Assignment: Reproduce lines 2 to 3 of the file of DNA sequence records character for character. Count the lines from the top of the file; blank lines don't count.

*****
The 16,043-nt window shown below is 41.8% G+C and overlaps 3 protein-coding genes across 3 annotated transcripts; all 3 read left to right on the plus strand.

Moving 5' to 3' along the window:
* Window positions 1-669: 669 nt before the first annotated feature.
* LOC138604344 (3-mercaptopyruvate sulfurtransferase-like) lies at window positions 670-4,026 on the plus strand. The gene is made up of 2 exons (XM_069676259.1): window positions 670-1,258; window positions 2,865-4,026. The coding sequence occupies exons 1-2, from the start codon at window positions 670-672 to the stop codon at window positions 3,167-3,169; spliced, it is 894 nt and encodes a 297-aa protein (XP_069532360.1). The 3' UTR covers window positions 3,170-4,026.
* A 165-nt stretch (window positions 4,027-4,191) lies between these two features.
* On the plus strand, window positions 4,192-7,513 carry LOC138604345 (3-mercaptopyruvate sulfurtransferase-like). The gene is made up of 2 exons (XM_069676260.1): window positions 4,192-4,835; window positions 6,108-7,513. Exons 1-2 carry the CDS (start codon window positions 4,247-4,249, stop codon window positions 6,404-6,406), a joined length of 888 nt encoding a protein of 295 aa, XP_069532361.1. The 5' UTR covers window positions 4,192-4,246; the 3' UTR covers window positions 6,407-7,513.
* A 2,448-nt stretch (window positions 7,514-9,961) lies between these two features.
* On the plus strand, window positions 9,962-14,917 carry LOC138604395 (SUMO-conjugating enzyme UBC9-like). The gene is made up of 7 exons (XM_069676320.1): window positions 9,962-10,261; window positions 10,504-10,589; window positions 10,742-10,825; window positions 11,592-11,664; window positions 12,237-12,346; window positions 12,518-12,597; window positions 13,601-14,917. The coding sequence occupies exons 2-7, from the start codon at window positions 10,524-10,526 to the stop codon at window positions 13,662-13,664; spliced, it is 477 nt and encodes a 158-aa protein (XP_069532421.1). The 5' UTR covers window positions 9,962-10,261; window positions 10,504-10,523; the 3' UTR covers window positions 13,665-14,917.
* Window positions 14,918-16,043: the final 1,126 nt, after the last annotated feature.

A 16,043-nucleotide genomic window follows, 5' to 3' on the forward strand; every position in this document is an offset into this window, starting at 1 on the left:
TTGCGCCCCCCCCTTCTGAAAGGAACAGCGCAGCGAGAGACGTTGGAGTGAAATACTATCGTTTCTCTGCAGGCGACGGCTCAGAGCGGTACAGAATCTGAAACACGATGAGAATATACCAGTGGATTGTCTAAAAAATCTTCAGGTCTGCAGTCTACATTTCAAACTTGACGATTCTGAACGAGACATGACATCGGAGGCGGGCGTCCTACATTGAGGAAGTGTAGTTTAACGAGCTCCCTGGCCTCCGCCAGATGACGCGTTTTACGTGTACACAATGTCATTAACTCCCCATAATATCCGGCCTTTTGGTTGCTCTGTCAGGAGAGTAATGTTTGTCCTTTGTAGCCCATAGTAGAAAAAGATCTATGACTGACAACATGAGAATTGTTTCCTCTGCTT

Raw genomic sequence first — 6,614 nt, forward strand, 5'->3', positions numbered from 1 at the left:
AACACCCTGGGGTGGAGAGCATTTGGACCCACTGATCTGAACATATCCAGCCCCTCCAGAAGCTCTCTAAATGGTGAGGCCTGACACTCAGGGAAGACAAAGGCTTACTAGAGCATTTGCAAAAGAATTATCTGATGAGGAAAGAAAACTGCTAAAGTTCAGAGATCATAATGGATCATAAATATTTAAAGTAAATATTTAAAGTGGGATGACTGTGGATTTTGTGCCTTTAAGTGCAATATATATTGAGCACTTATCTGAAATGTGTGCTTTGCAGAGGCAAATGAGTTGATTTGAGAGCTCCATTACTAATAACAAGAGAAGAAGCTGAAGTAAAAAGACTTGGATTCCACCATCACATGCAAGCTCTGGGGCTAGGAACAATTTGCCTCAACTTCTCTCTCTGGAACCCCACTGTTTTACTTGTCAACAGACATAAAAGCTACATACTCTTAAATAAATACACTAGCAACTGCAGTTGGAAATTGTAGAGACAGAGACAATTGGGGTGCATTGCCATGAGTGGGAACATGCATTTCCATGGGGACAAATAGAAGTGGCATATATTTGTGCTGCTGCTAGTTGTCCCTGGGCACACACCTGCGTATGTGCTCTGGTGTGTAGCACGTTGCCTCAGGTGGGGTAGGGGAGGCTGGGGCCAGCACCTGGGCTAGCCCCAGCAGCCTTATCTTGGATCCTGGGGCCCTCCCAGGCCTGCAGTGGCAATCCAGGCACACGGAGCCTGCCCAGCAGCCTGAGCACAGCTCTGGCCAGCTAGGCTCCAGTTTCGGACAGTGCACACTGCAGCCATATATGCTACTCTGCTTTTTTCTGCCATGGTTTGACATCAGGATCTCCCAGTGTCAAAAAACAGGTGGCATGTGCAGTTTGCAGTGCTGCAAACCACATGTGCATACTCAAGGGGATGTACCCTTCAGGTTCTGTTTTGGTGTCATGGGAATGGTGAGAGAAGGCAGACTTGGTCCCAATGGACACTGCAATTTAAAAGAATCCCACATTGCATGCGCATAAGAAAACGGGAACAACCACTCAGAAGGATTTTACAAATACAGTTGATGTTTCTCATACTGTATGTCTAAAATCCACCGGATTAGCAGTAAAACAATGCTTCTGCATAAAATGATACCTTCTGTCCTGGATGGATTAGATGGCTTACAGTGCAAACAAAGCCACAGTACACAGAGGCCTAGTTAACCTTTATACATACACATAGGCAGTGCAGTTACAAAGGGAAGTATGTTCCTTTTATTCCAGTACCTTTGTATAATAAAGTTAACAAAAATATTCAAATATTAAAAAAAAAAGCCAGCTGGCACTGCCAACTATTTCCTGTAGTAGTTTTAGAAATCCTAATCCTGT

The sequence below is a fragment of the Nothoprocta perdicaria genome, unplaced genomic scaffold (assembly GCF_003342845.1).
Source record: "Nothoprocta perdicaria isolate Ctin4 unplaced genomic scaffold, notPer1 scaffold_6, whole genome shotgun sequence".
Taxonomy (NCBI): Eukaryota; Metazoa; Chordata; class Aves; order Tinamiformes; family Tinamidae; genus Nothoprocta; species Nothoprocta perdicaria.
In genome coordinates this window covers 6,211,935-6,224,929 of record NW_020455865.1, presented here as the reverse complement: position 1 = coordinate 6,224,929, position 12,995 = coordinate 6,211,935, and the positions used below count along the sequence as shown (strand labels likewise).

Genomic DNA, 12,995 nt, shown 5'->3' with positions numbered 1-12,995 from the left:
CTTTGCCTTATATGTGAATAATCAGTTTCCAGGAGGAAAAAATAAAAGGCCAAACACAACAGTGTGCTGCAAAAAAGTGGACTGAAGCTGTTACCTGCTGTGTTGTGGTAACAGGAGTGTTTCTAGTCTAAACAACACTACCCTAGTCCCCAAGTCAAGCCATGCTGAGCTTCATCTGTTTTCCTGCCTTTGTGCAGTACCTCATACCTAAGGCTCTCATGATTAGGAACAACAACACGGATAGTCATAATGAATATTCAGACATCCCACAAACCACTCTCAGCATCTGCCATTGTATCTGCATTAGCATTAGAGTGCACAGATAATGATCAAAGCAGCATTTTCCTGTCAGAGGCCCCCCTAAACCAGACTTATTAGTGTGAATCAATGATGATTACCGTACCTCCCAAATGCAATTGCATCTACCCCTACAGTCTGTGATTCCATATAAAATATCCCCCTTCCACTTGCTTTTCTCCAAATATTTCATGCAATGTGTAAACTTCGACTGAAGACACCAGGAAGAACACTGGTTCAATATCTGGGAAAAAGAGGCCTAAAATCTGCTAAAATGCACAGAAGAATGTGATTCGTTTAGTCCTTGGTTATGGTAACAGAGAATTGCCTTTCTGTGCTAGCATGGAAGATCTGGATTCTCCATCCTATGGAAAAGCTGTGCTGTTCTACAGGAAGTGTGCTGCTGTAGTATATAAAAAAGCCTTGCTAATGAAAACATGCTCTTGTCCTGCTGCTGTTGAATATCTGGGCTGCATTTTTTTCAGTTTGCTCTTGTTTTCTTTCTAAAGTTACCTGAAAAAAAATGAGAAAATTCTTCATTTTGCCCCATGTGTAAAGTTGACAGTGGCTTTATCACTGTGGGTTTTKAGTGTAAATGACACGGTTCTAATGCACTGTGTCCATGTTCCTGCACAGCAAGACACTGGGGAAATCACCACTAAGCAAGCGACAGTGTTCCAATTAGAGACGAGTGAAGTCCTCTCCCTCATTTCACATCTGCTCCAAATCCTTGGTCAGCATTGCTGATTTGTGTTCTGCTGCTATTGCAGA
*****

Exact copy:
Moving 5' to 3' along the window:
* Window positions 1-669: 669 nt before the first annotated feature.